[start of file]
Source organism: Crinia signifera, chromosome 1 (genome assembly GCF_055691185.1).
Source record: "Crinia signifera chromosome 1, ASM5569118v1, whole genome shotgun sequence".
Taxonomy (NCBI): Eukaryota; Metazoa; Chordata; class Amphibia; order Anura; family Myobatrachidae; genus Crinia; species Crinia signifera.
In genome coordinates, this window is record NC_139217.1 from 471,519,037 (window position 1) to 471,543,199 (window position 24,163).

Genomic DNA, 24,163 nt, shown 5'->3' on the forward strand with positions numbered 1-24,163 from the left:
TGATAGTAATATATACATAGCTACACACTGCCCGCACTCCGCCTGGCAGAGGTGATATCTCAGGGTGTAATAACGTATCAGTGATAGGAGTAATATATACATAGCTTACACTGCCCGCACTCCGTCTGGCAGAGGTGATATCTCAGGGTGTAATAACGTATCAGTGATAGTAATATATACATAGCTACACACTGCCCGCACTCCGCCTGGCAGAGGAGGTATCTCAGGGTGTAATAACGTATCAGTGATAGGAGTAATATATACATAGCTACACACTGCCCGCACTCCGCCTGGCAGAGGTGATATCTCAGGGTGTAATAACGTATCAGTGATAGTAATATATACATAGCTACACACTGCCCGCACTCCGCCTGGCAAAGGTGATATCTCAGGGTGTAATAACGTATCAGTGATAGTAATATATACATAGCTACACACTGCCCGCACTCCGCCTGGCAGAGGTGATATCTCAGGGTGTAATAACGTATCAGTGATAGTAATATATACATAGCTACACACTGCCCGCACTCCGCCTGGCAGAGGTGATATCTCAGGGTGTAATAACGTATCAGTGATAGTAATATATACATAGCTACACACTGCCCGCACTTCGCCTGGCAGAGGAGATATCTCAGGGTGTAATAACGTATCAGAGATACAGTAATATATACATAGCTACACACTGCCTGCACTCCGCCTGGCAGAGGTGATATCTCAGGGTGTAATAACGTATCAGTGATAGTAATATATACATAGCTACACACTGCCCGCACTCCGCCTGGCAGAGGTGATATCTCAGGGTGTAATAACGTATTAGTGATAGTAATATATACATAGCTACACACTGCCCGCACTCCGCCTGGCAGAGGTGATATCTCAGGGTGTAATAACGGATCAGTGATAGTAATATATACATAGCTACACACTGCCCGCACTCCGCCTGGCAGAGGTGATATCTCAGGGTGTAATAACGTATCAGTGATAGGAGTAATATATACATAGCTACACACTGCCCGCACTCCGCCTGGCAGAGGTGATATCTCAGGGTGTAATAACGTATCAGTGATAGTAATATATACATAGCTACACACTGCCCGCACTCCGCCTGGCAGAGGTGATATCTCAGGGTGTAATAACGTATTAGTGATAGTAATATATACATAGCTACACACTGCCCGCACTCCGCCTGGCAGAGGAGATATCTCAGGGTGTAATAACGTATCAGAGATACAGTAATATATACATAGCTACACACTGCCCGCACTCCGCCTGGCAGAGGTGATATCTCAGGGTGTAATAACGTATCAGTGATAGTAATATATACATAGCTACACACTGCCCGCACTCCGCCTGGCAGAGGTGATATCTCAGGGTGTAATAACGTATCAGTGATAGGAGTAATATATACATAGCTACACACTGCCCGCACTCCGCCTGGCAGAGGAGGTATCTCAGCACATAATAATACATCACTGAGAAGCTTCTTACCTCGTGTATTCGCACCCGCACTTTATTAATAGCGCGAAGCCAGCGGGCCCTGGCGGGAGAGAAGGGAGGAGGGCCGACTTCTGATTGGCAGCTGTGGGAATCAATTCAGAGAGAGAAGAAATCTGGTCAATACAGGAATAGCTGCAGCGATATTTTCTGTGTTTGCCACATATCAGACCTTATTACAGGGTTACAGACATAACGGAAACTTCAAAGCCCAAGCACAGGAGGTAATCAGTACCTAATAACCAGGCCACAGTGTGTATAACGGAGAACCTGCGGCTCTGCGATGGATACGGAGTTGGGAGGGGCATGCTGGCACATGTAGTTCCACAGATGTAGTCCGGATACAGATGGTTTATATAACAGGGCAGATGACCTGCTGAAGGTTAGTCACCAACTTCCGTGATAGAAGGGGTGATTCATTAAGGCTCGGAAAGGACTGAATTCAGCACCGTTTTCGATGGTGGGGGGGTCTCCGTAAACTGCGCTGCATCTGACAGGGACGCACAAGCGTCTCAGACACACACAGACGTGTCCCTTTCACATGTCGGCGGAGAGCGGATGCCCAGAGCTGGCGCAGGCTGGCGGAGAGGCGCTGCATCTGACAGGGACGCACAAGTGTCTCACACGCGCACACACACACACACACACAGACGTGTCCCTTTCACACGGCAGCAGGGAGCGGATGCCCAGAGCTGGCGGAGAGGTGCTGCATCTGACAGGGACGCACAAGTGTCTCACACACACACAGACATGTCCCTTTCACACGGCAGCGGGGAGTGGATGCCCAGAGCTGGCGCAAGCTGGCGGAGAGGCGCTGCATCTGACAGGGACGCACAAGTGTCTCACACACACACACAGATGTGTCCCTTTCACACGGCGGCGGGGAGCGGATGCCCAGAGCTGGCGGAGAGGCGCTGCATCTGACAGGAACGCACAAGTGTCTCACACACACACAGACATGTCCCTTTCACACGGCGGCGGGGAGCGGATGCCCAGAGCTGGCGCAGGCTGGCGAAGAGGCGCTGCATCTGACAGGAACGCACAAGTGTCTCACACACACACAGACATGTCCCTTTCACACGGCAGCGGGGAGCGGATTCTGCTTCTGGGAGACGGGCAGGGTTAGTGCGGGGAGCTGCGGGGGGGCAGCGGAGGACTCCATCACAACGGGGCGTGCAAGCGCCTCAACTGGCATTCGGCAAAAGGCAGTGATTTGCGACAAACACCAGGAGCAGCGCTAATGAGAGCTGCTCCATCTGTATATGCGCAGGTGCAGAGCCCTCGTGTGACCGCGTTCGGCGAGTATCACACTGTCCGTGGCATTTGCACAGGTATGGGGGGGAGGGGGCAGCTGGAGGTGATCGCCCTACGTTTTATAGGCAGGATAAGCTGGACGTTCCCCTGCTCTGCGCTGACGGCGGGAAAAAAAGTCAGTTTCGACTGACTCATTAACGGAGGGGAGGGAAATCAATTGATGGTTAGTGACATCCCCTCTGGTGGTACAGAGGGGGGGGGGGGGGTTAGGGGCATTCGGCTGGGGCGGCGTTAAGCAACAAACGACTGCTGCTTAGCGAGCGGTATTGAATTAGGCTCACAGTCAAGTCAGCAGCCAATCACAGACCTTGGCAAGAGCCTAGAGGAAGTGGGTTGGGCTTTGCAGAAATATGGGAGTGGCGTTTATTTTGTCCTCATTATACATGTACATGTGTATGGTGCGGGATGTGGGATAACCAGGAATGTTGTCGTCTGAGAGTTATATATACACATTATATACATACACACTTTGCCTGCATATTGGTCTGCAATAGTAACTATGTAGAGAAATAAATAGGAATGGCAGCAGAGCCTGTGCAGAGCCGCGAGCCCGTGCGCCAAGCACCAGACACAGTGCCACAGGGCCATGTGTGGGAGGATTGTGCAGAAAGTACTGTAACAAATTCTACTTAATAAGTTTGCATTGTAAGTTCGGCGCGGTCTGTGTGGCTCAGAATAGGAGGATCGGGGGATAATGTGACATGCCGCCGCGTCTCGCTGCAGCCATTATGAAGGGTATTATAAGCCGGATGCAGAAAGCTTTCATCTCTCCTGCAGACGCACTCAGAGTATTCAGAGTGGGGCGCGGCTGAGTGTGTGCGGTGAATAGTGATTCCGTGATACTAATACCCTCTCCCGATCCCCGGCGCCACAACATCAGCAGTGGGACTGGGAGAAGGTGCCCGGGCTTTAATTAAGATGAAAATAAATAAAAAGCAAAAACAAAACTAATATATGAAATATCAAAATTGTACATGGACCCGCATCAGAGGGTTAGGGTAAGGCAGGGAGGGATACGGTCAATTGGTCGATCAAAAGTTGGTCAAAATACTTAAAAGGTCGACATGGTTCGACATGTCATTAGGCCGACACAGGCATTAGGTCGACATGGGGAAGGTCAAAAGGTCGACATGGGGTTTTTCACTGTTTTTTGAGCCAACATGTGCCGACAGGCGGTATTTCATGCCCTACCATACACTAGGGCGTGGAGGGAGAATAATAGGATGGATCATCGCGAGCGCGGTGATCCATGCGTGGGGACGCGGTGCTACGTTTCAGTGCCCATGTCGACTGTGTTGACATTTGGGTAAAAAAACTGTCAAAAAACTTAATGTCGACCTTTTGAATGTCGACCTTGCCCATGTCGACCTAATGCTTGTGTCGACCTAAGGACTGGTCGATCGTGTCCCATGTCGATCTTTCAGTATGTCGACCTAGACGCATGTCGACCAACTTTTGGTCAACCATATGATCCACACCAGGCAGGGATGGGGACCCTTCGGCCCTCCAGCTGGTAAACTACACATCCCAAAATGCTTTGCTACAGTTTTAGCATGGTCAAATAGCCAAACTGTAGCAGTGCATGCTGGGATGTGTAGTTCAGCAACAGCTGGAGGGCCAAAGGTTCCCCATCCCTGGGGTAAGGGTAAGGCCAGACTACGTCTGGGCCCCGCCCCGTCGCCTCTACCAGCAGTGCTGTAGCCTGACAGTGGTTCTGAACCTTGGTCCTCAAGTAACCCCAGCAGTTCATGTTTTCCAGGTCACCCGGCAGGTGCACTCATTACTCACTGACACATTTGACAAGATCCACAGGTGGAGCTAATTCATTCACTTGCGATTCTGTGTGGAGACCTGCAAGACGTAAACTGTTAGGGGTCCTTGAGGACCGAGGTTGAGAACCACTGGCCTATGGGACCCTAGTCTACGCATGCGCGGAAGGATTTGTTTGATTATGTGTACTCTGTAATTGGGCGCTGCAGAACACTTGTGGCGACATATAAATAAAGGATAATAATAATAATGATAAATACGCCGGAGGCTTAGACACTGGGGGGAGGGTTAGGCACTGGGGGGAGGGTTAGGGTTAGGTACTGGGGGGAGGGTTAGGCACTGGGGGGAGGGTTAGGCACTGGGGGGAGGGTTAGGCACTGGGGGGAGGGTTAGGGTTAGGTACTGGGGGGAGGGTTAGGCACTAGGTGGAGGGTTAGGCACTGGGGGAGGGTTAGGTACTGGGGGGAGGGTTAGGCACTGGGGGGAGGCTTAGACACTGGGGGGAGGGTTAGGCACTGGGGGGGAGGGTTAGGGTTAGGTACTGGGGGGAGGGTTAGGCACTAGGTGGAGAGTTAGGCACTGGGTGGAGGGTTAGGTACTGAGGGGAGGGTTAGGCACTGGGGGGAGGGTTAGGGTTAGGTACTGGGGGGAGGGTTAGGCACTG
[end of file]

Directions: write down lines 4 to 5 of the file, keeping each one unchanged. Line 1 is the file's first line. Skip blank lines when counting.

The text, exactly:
In genome coordinates, this window is record NC_139217.1 from 471,519,037 (window position 1) to 471,543,199 (window position 24,163).

Genomic DNA, 24,163 nt, shown 5'->3' on the forward strand with positions numbered 1-24,163 from the left: